Is it not too late, after decades of accumulated hatred, for Jews and Arabs living together in a single country? ‘I think it’s just the opposite, – replied with determination -,  ‘the one state solution is already a reality: Israel, which controls everything.”

Israeli wins Fatah top body seat

Posted in Fatah, Israeli politics, Palestine, Pictures, West Bank with tags , , , , , , , , on 16/08/2009 by 3071km

Date published: 16th August 2009

Source: BBC News


Uri Davis

Mr Davis has been a harsh critic of Israel for years

A Jewish-born Israeli has been elected to the governing body of Palestinian President Mahmoud Abbas’s Fatah party.

Uri Davis, 66, an academic who is married to a Palestinian, is an outspoken critic of what he calls Israel’s “apartheid policies”.

As the only Israeli member of the Revolutionary Council he says he wants to represent non-Arab people who support the Palestinian cause.

He called for an international campaign to boycott Israel to be toughened up.

Dr Davis said his Israeli citizenship made no difference to his election.

“Within the conference itself the welcome was most heartfelt and enthusiastic – the Fatah movement is an open, international movement – membership is not conditional on ethnic origin, it’s conditional on agreement with the main part of the Fatah political programme,” he told the BBC News website.

Dr Davis said he did not define himself as Jewish but as “a Palestinian Hebrew national of Jewish origin, anti-Zionist, registered as Muslim and a citizen of an apartheid state – the State of Israel”.

Fatah congress delegates cast their votes

He was one of around 700 Fatah members competing for 89 open seats in the body, which oversees the group’s day-to-day decision making.

Others elected to Fatah’s revolutionary council included Fadwa Barghouti, the wife of the senior Fatah figure, Marwan Barghouti, who was jailed by Israel five years ago for the murder of five people.

The old guard of Fatah retained only four of the 18 elected seats. The rest went to younger men.

Israeli Occupation is Profitable, It Should be Less So

Posted in Israeli occupation, Non-violent resistance, Palestine with tags , , , on 10/08/2009 by 3071km

Date published: 6th August 2009

Original source: Haoketz (translated to English by the Alternative Information Center, AIC).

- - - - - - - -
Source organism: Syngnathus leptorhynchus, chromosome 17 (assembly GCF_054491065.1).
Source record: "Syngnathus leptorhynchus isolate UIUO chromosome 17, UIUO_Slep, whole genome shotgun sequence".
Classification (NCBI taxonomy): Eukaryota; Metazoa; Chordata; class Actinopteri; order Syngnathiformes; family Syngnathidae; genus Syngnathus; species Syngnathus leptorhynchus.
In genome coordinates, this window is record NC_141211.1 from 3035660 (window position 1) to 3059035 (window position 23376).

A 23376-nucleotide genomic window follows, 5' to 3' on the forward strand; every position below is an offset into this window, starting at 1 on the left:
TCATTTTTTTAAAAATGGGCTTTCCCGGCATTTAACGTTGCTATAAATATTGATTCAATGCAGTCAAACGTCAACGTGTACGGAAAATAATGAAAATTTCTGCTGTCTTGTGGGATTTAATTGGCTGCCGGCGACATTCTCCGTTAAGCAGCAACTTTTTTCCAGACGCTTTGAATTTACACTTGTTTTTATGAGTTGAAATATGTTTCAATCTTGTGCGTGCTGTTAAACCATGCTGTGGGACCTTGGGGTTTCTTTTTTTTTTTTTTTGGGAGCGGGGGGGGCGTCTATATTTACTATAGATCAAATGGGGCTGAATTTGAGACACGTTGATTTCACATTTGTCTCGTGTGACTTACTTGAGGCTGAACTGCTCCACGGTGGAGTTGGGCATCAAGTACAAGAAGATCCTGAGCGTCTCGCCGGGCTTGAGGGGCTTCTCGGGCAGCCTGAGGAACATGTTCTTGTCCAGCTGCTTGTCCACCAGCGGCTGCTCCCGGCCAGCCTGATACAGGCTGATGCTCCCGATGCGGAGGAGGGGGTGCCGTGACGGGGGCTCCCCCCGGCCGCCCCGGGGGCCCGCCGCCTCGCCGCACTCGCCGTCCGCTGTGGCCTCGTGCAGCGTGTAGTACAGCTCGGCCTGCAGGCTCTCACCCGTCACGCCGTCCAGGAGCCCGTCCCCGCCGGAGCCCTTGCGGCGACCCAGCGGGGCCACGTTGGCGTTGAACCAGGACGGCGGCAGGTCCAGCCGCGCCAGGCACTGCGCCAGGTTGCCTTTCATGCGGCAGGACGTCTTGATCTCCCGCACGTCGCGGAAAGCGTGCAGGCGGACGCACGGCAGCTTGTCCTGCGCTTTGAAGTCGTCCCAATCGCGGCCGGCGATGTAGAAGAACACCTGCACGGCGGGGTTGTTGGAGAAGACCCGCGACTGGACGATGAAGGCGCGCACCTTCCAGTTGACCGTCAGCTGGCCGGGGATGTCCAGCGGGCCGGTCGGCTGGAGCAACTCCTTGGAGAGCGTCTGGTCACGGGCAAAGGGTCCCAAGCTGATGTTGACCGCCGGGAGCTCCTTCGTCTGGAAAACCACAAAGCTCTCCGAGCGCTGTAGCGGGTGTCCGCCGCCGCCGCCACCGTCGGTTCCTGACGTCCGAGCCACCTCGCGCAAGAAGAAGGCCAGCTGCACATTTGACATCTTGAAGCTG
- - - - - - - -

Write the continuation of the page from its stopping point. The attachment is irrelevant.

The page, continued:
A poster calling for a boycott, divestment and sanction campaign against Israel for its policies.

A poster calling for a boycott, divestment and sanction campaign against Israel for its policies.

The associations that come into the minds of most of us when hearing the common phrase “Israeli occupation” are generally tied to concepts such as army, settlers, terror and peace process. Few pay attention to the economic aspects of this ongoing project and generally when people do mention this, it’s in the context of the occupation being an economic burden on Israel. Fewer still ask who is profiting from the occupation, to which social groups do these profiteers belong and what political power do they possess. The idea is simple. Damage to these profits is liable to transform a continuation of the occupation into something less profitable. Such a discussion is relevant today in light of the increasingly powerful global campaign of economic actions against the occupation, or BDS—boycott, divestment and sanctions.

According to an estimate of Shir Hever of the Alternative Information Center, in 2008 Israel spent NIS 26.3 million on the occupation (including expenditures on defense, subsidies for settlements, etc.). Since the beginning of the 1967 occupation to 2008, the expenditures are NIS 381 billion. Shlomo Swirski from the Adva Center wrote a book about this, The Price of Arrogance. In his 2008 report on the price of the conflict, he emphasizes that the occupation reduces economic growth, destabilizes, and is a burden on the budget. According to Swirski, almost all economic areas are impaired by the occupation: tourism, credit rating, investments and welfare payments which are cut as a result of the investment in the security industry and settlements.

A few examples of profits:

  • The employment of cheap Palestinian workers and its impact on the general deterioration in Israel’s working conditions. Today the employment of cheap Palestinian laborers in Israel is reduced as a result of the political and economic transition to the exploitation of migrant workers, but in the industrial zones of the “buffer area” exist Israeli-owned factories which employ Palestinian workers in harsh conditions of exploitation. Many Palestinians also work in settlements (a project of Kav Laoved tracks their conditions of employment and assists them to organize);